Right to Privacy : A Fundamental Right for All & Duty of Some?

By 25/08/2021April 27th, 2022No Comments
right to privacy

Right to Privacy:  The Fundamental Right

Digital privacy, a basic millennial need often brushed off by legislators, resurfaced with WhatsApp’s insidious privacy update. The updated terms of service mandate information-sharing with Facebook and its partner companies under the pretense of service integration raised eyebrows on social media and hurled users into a frenzy. WhatsApp’s my-way-or-highway approach forcing users to accept the new privacy policy has set off alarm bells ringing for the privacy-conscious users, who are now making a beeline to dump the app and shifting to more secure and reliable alternatives, such as Signal and Telegram. 

However, surprisingly WhatsApp operates within the existing legal framework of India’s privacy legislation, therefore, jeopardizing and compromising the privacy of Indians leaving them with little to no respite from data privacy violations. Recently, India marginally moved closer to realizing the Right to Privacy guaranteed under Article 21 of the Constitution with the enactment of the Personal Data Protection Bill, 2019.

Unfortunately, several nuances, procedural and administrative details have not been adequately clarified under the Bill. Therefore, the Bill lacks tooth and nail to fight against rising data breaches and cyber attacks in an increasingly digitized commercial environment amidst the pandemic.

Moreover, the Information Technology Act 2000/2008, suffers from grave shortcomings on the data privacy front. For instance, the IT Act provides for data collection and usage standards but overlooks establishing a framework for data storage techniques, user consent, and data processing standards. In an effort to surmount the shortcomings, the IT Act was amended to include Section 43-A and Section 72-A, which give a right to compensation for improper disclosure of personal information.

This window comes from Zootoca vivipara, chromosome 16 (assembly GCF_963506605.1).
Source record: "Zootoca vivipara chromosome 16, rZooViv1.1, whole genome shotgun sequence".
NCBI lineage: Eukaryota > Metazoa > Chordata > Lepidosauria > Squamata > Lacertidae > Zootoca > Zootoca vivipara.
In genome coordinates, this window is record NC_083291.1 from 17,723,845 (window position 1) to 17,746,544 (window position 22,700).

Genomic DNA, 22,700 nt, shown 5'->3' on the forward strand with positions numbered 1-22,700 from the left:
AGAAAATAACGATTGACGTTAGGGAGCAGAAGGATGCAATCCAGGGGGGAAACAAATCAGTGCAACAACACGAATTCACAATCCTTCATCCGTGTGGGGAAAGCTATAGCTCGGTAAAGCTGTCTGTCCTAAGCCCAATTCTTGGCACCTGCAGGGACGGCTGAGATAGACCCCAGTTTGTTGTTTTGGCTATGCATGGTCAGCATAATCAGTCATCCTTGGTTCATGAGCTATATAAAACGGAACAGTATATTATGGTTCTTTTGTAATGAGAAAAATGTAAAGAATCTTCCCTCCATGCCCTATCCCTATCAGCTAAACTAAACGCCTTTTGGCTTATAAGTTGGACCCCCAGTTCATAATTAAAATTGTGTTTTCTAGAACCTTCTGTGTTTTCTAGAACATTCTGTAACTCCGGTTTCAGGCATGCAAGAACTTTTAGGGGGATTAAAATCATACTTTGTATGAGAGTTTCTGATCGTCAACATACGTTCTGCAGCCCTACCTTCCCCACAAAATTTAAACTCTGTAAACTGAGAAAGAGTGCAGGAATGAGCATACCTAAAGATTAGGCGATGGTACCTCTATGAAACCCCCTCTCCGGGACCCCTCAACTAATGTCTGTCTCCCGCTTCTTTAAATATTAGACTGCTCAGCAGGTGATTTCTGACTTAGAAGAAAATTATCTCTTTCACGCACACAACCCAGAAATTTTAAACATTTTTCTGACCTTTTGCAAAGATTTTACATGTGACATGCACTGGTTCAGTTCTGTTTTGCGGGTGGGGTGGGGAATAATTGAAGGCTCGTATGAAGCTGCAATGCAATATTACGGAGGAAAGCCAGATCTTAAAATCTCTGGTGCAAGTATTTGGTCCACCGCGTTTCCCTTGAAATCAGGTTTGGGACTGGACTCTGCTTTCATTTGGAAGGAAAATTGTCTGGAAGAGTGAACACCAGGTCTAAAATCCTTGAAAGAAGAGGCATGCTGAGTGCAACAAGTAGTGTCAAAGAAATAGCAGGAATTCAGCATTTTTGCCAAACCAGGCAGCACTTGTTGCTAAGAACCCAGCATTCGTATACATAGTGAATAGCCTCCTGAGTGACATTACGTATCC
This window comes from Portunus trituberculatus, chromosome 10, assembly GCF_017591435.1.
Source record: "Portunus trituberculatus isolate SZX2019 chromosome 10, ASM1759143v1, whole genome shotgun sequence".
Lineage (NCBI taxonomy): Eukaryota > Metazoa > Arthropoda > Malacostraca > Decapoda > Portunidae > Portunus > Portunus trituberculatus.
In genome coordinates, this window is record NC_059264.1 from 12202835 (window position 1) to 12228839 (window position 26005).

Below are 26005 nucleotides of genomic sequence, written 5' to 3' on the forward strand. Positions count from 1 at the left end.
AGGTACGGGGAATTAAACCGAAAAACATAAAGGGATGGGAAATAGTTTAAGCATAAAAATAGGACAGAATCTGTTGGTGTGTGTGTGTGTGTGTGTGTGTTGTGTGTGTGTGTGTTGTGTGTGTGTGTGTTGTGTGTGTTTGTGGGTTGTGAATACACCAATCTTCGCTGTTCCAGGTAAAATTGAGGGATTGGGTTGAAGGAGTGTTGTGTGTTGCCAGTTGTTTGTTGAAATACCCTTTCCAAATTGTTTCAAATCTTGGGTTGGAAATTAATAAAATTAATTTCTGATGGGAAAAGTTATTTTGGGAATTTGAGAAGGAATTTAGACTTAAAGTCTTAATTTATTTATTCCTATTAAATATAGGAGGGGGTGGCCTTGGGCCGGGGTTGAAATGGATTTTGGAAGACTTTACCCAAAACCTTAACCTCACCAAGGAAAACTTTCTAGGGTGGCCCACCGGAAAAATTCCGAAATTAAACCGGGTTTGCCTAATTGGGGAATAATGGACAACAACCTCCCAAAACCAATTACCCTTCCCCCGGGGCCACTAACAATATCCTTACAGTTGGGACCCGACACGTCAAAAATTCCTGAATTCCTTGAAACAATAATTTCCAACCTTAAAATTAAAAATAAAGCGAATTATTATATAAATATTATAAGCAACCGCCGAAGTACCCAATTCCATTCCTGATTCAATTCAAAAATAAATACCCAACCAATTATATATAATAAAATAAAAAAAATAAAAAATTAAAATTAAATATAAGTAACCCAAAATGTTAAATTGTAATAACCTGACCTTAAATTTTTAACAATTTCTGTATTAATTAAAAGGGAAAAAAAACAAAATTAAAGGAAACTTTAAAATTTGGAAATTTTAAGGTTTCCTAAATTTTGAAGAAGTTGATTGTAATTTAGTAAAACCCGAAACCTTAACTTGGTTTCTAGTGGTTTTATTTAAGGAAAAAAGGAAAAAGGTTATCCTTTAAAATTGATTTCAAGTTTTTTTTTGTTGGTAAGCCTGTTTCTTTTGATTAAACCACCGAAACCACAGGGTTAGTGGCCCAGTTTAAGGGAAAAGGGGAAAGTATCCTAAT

Subsequently, additional rules issued by the Information Technology Rules, 2011 impose additional requirements on commercial and business entities in India relating to the collection and disclosure of sensitive personal data or information which bear some similarities with the GDPR and the Data Protection Directive, which recognize the right to privacy. However, expectations from the Bill and its Data Protection Authority to be at the standard of G.D.P.R. without any experience is a tall ask.

This lack of a robust data protection regime and regulatory inexperience provides a conducive environment for heightened data breaches and privacy violations. Although the PDP Bill urges the adoption of ‘privacy by design to maintain transparency and accountability regarding its general practices on the processing of personal data, implementing appropriate security safeguards, and implementing procedures and mechanisms to address the grievance of data principals.

Thus, the mere existence of the PDP Bill and Right of Privacy as a Fundamental Right without implementation of an appropriate mechanism and framework has invariably led to a dead letter regime. 

Therefore, the light of the mass digitization of businesses followed by an increased dependence on the internet for business and leisure on account of the pandemic necessitates the need to plug the gaps and provide the country with a robust data protection law.

The recent privacy policy update by WhatsApp indicates the need for stronger, comprehensive legislation and propels the privacy-conscious users to address the legal vacuum left unattended otherwise. In view of the fast-evolving online commercial industry, it is imperative to establish an Authority that helps identify and penalize offenders so as to materialize Privacy in letter and spirit and save it from being left as a half-baked promise. 


Tags: privacy policy, privacy update, right to privacy, data privacy violations, privacy legislation, data privacy act

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